Monday 7 April 2008

Around the traps

Norm has continued his entertaining “theologian trading card” series with a nice one on Karl Barth. And MM has started posting on the analogia entis conference. In her opening post, she gives this summary: “The tone was reverent and charitable, and climaxed with a breathtaking set of remarks by David Bentley Hart. Needless to say, Bruce Marshall’s presentation was the best. And Bruce McCormack indicated that he had changed his mind.” Speaking of conferences, the next one to go to will be the Chicago conference for David Tracy on Augustine: Theological and Philosophical Conversations (and don’t forget about this one either).

Meanwhile, Seth urges writers (God help us) to write like a blogger. And Jon is back with a brand new blog and a very catchy title: Mixophilosophicotheologia. Meanwhile, the latest issue of Studies in Christian Ethics features a very helpful symposium on managerialism in the church. Especially noteworthy is Bernd Wannenwetsch’s excellent essay, “Inwardness and Commodification: How Romanticist Hermeneutics Prepared the Way for the Culture of Managerialism”, together with John Milbank’s polemical anti-Calvinist piece, “‘Stale Expressions: The Management-Shaped Church”. And speaking of managerial stupidities, Kevin has an entertaining observation about church architecture, while Halden was lucky enough to observe the worst church sign ever.


Anonymous said...


Please explain what it meant by "Bruce McCormack changed his mind." On what? The analogia entis? Trinity as a function of election? Pray tell!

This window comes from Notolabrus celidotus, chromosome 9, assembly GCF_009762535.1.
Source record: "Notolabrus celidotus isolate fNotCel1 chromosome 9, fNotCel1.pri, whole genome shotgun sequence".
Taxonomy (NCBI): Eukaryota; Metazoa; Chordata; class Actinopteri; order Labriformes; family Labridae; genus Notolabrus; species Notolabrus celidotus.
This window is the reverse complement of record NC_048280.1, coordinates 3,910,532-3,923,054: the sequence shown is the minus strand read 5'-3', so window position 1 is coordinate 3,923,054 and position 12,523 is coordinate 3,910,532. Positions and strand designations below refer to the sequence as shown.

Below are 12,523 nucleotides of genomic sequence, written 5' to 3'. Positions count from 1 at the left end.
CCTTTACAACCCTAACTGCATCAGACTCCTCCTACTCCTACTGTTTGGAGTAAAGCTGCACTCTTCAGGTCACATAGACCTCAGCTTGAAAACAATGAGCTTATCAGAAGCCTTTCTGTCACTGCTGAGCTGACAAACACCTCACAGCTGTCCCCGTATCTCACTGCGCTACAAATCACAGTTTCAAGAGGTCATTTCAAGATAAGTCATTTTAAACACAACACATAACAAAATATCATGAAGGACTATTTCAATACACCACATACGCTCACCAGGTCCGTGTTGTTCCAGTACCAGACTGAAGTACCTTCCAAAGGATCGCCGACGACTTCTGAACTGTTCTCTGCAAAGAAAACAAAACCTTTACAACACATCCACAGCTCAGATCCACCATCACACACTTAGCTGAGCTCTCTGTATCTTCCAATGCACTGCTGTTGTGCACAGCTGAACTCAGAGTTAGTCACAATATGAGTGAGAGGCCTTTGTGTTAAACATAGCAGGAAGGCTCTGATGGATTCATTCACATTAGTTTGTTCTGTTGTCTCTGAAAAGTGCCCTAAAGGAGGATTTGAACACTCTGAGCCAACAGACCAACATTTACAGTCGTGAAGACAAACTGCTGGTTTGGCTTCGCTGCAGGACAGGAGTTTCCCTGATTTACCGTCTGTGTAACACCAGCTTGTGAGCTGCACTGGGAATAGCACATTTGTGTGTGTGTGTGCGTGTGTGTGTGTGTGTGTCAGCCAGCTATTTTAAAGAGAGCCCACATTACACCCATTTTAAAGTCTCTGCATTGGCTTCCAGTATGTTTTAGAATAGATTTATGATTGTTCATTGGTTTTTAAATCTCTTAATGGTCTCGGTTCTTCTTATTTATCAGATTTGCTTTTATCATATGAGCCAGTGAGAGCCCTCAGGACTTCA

Ben Myers said...

Well, I wasn't there myself, and I haven't seen McCormack's paper. But I can assure you it wouldn't have been a change of mind over the Trinity/election question! No doubt MM's comment has something to do with the analogia entis.

Ben Myers said...

Just a quick follow-up on this: I asked McCormack about it, and he said his paper hadn't expressed any change of mind about the analogia entis. He had just expressed his respect for his Catholic metaphysical friends, and he emphasised that his own critique of metaphysics wasn't a ready-made "one size fits all" critique. So he wasn't changing his mind about anything — but his point was really that not all analogiae entis are the same thing, so that contemporary exponents of the analogia deserve a patient and generous reading, not a quick dismissal.

MM said...

Ben, Anonymous,

I was (rather glibly!) referring to a very generous and gracious remark that McCormack made at the end of the conference- in commending his colleagues, McCormack simply said that he had a lot to learn about metaphysics. Or something like that. I was impressed.

Anthony Paul Smith said...

'As Ratzinger told us, we've got plenty of good answers to 16th century questions... but now people wonder whether there is a God at all. Or a Jesus. Or a Church. And regardless, feminists won't let us speak freely about them anyway [my emphasis].'


Anonymous said...

David Hart, God love him, is a bit ill every time I see him at conferences. And this is always, God love him, qualified by endless apologies for his slight acrimony. But, God bless him, he's never dull nor short-sighted in making up for the truncated middle. So, glad he's still making the rounds with verve, spunk, and a few chemically enhanced comments (and songs).

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